Monday, November 23, 2020


The Episcopal Church and its diocese of Fort Worth have asked the United States Supreme Court to accept their appeal of the decision of the Texas Supreme Court on the Ft. Worth case. On October 19, 2020, TEC filed "Petition for a Writ of Certiorari" with SCOTUS for the Texas Supreme Court decision of May 22, 2020. That decision found all in favor of the breakaway faction that goes under the name of the Episcopal Diocese of Fort Worth.

The breakaway side has until December 23, 2020 to present a reply brief to SCOTUS. One amicus curiae brief has already been filed in support of TEC, from the Greek Orthodox Archdiocese of America, on Nov. 18, 2020. Other amici briefs are likely to be filed.


---The Diocese of Fort Worth was created in 1983, explicitly acceding to the Constitution and Canons of the Episcopal Church. The Dennis Canon had been adopted by TEC in 1979.

---In 2008, a majority of the clergy and laity left the Episcopal Church retaining the name "The Episcopal Diocese of Ft. Worth." The Episcopal Church reorganized the Episcopal (loyalist) diocese. Both groups used the same name.

---In 2011, the 141st District Court (state) ruled all in favor of the TEC diocese declaring "The Episcopal a hierarchical church as a matter of law." The breakaways appealed to the Texas Supreme Court.

---In 2013, the TSC, in a 5-4 decision, reversed the District Court decision. It declared Texas law overruled the Dennis Canon because the canon did not contain a provision that it could not be revoked. TSC remanded to the District Court with instructions to favor the breakaway side.

---In 2014, TEC and its diocese of Ft. Worth asked the U.S. Supreme Court to accept an appeal of the TSC decision. SCOTUS denied cert.

---In 2015, the District Court implemented the remand from TSC favoring the breakaways. The TEC side appealed to the Texas Second District Court of Appeals.

---On April 5, 2018, the Court of Appeals issued a 178-page judgment finding TEC to be an hierarchical religious institution to which the civic court must defer even under neutral principles. The court found: the breakaways' actions of disaffiliation in 2008 were invalid; the TEC diocese controlled the appointments to the board of the corporation; titles to the properties were held by the TEC diocese; and the Dennis Canon did not impose a trust; however, this was a moot point because under hierarchy, TEC and its diocese maintained control of the property. The breakaway side appealed this to the TSC.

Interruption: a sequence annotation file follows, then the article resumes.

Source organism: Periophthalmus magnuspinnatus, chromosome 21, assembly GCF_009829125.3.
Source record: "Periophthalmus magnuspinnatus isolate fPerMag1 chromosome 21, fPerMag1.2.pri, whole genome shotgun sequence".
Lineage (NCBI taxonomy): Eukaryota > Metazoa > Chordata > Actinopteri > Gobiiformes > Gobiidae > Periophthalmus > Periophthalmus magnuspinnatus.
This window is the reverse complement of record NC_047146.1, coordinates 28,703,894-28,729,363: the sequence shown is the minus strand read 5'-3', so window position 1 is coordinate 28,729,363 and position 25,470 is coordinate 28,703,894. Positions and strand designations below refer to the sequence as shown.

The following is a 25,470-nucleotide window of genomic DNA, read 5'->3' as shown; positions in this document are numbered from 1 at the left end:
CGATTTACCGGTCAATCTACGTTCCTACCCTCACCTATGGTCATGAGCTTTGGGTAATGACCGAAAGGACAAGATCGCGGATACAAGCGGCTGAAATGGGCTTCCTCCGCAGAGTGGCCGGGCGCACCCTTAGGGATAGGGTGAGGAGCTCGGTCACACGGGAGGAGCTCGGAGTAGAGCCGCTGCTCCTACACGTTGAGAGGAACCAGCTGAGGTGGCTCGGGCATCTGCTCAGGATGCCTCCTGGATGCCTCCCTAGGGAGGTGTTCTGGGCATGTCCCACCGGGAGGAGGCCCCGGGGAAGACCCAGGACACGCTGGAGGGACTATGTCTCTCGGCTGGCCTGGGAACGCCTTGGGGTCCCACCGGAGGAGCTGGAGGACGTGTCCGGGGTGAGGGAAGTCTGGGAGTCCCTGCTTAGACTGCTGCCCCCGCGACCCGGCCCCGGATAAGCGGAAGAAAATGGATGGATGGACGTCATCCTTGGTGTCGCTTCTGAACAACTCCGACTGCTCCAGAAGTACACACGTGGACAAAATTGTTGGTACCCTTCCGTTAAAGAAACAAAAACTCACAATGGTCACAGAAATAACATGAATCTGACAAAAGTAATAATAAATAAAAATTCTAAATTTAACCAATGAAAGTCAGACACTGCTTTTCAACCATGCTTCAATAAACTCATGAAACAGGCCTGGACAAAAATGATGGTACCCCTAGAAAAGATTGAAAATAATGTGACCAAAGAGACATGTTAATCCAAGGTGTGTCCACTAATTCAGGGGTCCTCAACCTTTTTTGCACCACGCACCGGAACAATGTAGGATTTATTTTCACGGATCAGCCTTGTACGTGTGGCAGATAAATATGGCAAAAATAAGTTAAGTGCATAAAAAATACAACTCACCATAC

---On May 22, 2020, the Texas Supreme Court issued a decision reversing the Appeals Court decision. TSC declared that even though TEC is an hierarchical church, neutral principles required very strict construction of state laws. TSC found that the breakaways had followed state laws, had separated legally from TEC, and had retained all rights of the old diocese. In this view, state law trumped hierarchy. This is the decision that TEC is now asking SCOTUS to review.


TEC's October 19 petition to SCOTUS for cert is really a 37-page argument against the 1979 Jones v. Wolf decision. It calls on the Court to reconsider the entire decision which has led to a great deal of confusion and disagreement about how civil courts can address issues from churches.

Find the October 19 petition here .

The basic issue at hand is the First Amendment of the United States Constitution that established the principle of the separation of church and state. The Jones decision, however, allowed courts to rule on church issues of property as long as they followed "neutral principles," that is, only property laws neutrally. The basic problem with this has always been that there was no established boundary between the First Amendment and courts' rights to intervene in church business. And so, since 1979, court decisions have been all over the place, in other words, Jones has produced only chaos across the country. For instance, among the five cases where dioceses voted to leave the Episcopal Church, the Church has won in three instances while the secessionists have won in two although every one claimed to act under "neutral principles." How can the same guiding principle result in diametrically opposed outcomes? There is an inherent contradiction in the Jones decision that the civil court can respect a church's rights while ruling on a church's rights. Either the church and state are separate, or they are not. Jones was trying to have it both ways, an impossibility. This is the issue TEC is asking SCOTUS to take up anew.

The TEC lawyer advanced three primary reasons for SCOTUS to accept this case. 

1-To resolve the issue of the effectiveness of trust provisions for churches. 

As the lawyers pointed out in detail, courts all around the U.S. have varied greatly in how to interpret church-related trusts, roughly dividing on loose construction and strict construction. Loose leans to the church's rights to set up a trust itself. Strict leans to state law regardless of the church's trust. Texas held to a very strict construction holding that the Dennis Canon could be revoked because it did not have a provision preventing it from being revoked. Thus, it had virtually no standing under state law.